Proof of Theorem 1. According to (24) in Lemma 3, each function , , defined in (14) for , namely,
is uniformly approached on by each of the additive functions , .
Let us define , , as follows: Such functions , , satisfy obviously the additive equation restricted to .
Moreover, thanks to Lemmas 2 and 3, each function approaches uniformly on as in formula (13); in fact, for arbitrary , similarly for , .
On the projection , where and , we get from Lemma 3 and formula (9) Therefore, each function , , satisfies (13), and Theorem 1 is proved.
Remark 4. The foregoing study was developed as though the projections , , and were pairwise disjoint.
If two of them overlap, for instance is nonempty, in every common point the values given by the different parts of formulas of approximating function have to be the same.
More in particular, if the set is connected, in (28) the equations hold, whence . In this case, the locally -additive is uniformly approached on the whole by the restriction to of a function , additive on (, either =1, or =2, or =3).
2.2. A Result on Local Stability of the Logarithmic Equation
The projections , , of are given by
Since the local stability of (2) depends on the comparison of every satisfying for with some solution of the corresponding equation (2) restricted to , let us premise (Lemma 5) the local solution of (2).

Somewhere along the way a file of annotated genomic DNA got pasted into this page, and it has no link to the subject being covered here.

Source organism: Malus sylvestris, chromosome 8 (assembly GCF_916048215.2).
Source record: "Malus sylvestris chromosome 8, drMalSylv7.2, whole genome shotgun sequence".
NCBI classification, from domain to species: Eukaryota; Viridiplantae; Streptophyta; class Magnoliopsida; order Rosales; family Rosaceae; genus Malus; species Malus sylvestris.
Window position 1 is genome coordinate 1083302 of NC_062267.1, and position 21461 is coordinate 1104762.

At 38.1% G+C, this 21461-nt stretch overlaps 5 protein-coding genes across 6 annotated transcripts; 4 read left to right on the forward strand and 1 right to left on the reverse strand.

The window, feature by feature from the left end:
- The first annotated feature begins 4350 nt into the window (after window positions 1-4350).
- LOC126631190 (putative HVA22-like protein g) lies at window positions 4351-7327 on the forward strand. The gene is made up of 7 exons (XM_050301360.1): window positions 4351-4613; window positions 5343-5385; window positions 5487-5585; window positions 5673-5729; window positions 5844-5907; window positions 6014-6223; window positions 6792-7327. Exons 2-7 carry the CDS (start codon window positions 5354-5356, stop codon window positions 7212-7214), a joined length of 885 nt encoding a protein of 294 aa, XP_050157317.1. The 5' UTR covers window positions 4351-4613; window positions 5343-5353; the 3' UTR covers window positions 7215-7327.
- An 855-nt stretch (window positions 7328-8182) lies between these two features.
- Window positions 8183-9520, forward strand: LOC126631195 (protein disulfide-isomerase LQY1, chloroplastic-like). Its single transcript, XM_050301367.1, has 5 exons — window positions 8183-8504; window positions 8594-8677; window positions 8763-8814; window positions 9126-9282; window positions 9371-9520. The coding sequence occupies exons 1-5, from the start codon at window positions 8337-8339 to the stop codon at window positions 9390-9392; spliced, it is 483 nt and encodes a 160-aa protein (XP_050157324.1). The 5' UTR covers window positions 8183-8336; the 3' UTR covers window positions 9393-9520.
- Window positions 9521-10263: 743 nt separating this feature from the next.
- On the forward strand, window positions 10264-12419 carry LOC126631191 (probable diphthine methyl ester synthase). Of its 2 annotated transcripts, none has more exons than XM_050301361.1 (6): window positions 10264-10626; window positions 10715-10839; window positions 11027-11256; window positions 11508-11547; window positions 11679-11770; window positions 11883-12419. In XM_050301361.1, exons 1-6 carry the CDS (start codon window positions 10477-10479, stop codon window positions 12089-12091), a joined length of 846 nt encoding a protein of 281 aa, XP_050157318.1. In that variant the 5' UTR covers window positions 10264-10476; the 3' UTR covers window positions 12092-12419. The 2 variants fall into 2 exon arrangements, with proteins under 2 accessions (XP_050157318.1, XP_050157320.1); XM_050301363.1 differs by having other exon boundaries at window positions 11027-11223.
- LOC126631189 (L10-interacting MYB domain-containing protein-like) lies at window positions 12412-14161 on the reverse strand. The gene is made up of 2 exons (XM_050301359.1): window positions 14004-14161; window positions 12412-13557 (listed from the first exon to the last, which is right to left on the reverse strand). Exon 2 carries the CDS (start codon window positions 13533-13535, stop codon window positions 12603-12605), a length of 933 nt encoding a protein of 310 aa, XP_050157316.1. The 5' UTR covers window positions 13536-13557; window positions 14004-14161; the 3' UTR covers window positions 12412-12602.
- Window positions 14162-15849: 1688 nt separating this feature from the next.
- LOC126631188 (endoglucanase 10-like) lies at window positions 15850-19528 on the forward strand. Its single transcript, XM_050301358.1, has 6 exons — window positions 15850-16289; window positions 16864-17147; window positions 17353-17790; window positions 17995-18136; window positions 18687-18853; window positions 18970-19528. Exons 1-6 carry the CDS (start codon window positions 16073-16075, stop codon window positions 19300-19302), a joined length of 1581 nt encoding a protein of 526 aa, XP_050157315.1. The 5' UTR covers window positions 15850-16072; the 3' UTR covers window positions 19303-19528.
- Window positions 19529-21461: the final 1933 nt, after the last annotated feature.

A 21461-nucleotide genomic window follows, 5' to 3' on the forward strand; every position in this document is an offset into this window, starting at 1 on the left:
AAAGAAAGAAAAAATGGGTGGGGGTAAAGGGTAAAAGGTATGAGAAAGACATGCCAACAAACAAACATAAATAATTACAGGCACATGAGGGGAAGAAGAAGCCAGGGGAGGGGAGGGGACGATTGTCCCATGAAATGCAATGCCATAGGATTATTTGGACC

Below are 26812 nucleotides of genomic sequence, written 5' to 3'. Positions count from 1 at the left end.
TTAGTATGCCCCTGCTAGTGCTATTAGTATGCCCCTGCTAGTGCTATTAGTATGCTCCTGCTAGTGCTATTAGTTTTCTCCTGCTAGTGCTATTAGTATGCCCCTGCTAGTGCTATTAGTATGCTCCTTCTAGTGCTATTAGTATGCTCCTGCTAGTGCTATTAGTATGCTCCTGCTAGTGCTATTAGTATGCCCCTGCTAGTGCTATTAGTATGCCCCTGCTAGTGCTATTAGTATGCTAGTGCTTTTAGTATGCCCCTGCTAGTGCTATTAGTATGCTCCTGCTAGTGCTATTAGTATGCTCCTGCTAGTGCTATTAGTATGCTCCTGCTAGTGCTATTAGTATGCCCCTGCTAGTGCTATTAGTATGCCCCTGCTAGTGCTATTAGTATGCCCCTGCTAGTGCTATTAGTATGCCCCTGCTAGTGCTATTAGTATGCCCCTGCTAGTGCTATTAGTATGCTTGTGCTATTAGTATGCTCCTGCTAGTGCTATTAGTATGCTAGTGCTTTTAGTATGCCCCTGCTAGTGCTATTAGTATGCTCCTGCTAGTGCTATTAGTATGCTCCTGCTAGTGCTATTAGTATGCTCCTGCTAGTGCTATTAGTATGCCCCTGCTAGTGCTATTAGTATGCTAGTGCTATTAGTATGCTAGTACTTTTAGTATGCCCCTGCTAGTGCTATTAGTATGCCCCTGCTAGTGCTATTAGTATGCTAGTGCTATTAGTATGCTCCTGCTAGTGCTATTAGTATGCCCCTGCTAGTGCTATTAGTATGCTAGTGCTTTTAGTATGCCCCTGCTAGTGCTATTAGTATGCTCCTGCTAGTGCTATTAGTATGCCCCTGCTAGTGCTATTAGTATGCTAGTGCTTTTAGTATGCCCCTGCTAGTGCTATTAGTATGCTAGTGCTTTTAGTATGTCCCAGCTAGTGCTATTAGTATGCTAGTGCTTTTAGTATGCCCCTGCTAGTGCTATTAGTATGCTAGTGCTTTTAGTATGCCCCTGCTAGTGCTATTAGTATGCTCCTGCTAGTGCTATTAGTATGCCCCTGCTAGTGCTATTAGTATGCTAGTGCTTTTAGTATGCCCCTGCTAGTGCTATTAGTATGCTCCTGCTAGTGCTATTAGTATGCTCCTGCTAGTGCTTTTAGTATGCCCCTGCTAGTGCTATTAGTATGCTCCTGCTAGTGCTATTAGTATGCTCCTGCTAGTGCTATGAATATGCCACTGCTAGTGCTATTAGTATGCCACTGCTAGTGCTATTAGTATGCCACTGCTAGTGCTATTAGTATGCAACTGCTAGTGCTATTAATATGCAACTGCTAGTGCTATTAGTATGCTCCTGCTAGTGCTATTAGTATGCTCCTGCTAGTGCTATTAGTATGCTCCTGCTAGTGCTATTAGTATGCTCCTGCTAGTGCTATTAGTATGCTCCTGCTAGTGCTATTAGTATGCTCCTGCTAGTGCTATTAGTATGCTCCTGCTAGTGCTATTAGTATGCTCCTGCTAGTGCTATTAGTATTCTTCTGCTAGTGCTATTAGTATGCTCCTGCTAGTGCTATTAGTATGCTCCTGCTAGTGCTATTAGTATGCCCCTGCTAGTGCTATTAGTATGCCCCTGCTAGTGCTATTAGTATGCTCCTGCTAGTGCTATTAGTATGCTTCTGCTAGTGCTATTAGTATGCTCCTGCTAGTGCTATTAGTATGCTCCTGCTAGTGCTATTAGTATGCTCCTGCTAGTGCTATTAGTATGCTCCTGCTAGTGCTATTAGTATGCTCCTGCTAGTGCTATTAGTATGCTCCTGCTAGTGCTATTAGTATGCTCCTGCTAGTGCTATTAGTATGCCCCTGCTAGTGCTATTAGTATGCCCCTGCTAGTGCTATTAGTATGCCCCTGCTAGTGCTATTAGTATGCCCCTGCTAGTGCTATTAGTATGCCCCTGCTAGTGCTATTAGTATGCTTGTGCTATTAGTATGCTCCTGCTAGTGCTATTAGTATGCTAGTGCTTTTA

Proof of Lemma 5. By the usual substitutions the domain is transformed into a set like the one defined in (6). Let us consider Equation (2) is transformed into Therefore, using Theorem 1, we obtain (35) with additive .
The local stability of the logarithmic equation (2) is stated by the following.
Theorem 6. Let be a Banach space; if satisfies for some and every , defined in (32), for given and , then there exists (at least) a function , additive on , such that the function defined by satisfies both the following properties:(i) is a local solution of the logarithmic equation on the restricted domain ;(ii) approaches uniformly on , and holds for every .
Proof of Theorem 6. The usual substitutions , (like in proof of Lemma 5) transform the inequality (39) restricted to the set into
restricted to the set , defined in (6).
Now, we can follow the same line of proof as in Section 2.1 by defining the functions , , related to ; namely, then there exist functions , , additive on , such that each of the functions , , is a local solution of the equation restricted to , and holds for .
Now let us come back to , by the substitutions which transformed (39) into (42), beginning by the transformation of functions defined in (44); on (from ) similarly, for on (from ) and for on (from ).
By the definition formula (44) changes intoObviously each , , satisfies the logarithmic equation restricted to .